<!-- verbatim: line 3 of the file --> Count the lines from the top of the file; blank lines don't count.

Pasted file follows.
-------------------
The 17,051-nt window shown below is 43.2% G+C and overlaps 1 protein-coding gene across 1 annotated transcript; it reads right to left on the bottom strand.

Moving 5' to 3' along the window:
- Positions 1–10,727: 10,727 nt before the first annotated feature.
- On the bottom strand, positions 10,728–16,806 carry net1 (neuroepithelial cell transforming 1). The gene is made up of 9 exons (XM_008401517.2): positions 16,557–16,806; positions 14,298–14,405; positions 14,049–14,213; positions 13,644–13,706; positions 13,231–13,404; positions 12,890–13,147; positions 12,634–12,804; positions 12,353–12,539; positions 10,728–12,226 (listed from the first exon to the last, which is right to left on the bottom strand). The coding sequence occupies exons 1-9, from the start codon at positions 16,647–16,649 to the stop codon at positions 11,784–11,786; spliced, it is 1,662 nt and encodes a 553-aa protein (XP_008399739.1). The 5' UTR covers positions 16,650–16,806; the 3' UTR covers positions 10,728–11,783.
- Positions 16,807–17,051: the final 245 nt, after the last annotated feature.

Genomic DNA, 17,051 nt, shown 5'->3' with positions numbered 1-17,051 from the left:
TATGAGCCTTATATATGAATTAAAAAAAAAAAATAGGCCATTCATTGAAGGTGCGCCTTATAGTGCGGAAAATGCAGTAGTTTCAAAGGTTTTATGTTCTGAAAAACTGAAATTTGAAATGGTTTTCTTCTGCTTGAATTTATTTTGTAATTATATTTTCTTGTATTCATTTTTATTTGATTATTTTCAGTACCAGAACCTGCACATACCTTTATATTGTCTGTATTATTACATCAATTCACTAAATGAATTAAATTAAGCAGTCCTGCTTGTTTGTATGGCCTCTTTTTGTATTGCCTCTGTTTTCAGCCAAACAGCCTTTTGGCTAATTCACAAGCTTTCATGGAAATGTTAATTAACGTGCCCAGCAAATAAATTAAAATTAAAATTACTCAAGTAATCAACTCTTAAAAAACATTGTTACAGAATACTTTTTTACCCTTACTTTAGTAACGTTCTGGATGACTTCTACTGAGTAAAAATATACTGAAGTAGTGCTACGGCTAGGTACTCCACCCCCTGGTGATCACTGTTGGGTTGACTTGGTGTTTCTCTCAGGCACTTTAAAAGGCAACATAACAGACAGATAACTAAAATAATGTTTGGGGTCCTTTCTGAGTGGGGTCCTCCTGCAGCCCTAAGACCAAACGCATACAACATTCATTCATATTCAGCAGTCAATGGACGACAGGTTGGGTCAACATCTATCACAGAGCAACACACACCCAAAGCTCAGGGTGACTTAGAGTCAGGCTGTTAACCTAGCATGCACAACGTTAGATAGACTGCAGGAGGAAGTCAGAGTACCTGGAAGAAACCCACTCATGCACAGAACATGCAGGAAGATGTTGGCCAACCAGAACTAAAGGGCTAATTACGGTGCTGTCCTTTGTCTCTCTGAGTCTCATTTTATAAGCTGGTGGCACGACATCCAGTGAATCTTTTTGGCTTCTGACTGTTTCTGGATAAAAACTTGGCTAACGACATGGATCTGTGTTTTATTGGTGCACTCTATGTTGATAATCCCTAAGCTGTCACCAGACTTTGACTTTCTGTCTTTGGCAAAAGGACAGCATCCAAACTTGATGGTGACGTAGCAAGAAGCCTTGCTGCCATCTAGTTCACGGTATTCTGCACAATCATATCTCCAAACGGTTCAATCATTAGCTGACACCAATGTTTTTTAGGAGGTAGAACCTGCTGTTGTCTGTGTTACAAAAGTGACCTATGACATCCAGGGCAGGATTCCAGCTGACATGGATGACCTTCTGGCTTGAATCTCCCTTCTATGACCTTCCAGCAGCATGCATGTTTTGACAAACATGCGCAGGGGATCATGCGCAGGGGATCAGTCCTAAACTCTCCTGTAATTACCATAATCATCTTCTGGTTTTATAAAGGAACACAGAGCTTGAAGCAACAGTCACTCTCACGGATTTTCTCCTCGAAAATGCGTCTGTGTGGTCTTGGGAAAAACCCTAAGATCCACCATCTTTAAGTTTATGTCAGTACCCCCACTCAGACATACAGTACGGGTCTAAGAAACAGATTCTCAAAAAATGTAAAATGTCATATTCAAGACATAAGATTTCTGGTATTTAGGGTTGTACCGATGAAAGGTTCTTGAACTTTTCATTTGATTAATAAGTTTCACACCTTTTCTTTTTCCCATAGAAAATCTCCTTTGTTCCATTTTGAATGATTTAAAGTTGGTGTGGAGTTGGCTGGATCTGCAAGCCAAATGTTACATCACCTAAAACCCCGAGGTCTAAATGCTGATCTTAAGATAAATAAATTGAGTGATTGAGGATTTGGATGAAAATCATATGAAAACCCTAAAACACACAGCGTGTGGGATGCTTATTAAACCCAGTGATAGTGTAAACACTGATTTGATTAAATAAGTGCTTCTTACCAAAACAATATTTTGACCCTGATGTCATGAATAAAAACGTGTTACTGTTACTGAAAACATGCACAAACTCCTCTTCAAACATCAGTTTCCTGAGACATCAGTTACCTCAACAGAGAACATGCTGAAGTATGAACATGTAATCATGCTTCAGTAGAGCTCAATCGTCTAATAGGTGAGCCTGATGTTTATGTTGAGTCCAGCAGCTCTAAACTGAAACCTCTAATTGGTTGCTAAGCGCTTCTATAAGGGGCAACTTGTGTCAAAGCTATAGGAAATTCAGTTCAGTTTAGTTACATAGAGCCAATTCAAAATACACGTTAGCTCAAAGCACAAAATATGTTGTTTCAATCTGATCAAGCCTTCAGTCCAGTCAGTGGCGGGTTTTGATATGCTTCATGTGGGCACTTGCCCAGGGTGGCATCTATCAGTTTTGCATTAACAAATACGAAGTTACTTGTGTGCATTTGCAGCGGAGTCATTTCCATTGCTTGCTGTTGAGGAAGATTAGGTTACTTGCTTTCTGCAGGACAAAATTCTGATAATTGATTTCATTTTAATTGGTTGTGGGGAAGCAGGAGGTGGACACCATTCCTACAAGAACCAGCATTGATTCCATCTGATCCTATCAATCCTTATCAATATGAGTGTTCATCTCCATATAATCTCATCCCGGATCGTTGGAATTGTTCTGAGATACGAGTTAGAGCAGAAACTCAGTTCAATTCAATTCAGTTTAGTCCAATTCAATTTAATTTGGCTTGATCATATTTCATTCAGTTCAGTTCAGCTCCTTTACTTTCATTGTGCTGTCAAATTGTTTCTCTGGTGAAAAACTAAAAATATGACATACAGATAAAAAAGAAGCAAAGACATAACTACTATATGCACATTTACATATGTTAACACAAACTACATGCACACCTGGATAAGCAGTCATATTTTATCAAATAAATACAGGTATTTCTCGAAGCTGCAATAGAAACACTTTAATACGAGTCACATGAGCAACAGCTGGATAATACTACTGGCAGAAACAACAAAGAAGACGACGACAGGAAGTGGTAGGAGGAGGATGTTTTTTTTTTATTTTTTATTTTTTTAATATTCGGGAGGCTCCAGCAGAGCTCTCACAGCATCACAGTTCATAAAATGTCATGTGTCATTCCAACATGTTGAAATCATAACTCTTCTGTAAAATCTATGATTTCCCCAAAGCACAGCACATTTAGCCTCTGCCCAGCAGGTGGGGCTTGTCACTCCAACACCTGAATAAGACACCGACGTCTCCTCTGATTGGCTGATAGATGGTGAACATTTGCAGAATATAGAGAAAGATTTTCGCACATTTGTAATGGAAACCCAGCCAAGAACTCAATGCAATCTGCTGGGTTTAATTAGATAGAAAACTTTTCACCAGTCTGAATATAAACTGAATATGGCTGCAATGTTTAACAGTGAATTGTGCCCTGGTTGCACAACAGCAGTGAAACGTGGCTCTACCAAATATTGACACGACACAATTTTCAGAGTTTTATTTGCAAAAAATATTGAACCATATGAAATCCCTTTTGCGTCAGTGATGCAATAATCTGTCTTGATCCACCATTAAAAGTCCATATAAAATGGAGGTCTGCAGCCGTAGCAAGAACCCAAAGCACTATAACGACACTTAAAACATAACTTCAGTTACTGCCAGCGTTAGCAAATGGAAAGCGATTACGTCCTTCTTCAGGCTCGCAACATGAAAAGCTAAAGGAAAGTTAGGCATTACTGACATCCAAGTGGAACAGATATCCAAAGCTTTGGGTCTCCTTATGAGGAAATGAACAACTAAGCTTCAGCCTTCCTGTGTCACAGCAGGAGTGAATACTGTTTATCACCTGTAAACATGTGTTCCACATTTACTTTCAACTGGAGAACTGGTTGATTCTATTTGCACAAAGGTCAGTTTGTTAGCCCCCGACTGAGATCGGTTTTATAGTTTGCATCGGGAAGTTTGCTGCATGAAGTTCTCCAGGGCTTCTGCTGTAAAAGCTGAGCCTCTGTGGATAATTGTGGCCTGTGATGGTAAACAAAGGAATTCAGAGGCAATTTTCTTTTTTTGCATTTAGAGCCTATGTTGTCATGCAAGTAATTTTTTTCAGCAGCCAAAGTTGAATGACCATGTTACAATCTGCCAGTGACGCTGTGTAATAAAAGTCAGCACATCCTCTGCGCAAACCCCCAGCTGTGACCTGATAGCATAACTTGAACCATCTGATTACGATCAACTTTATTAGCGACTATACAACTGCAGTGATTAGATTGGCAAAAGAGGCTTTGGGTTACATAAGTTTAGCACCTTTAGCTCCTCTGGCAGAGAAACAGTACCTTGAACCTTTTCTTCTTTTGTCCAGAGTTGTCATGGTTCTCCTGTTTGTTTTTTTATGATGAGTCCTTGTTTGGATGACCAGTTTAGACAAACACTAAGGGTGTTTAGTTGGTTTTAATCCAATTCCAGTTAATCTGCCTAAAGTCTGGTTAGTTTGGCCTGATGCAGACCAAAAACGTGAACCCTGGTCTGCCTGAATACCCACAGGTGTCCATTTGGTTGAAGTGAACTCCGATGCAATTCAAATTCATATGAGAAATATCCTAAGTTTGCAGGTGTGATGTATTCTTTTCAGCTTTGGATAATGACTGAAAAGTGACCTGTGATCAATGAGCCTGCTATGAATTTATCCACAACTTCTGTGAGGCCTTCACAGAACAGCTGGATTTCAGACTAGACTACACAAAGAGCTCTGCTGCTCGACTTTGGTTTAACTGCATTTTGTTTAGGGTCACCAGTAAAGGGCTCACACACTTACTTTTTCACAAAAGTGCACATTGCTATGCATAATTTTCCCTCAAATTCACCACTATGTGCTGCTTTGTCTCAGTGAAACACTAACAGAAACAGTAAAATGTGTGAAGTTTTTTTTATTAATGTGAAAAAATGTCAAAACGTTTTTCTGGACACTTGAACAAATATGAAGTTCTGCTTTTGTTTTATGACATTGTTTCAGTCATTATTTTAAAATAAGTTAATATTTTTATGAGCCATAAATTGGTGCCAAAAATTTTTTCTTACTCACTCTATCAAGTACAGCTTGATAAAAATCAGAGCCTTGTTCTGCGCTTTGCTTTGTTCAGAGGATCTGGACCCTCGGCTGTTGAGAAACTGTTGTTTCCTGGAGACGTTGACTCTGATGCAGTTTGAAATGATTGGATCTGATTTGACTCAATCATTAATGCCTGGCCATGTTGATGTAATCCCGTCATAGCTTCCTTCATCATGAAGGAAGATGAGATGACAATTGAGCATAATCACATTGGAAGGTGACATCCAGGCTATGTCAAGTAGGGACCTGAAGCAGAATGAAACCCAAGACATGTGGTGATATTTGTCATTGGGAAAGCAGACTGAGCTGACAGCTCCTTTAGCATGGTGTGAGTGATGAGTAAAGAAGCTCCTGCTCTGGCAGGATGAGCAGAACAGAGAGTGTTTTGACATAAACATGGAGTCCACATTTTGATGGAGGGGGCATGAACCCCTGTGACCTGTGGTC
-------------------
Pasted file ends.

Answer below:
- Positions 1–10,727: 10,727 nt before the first annotated feature.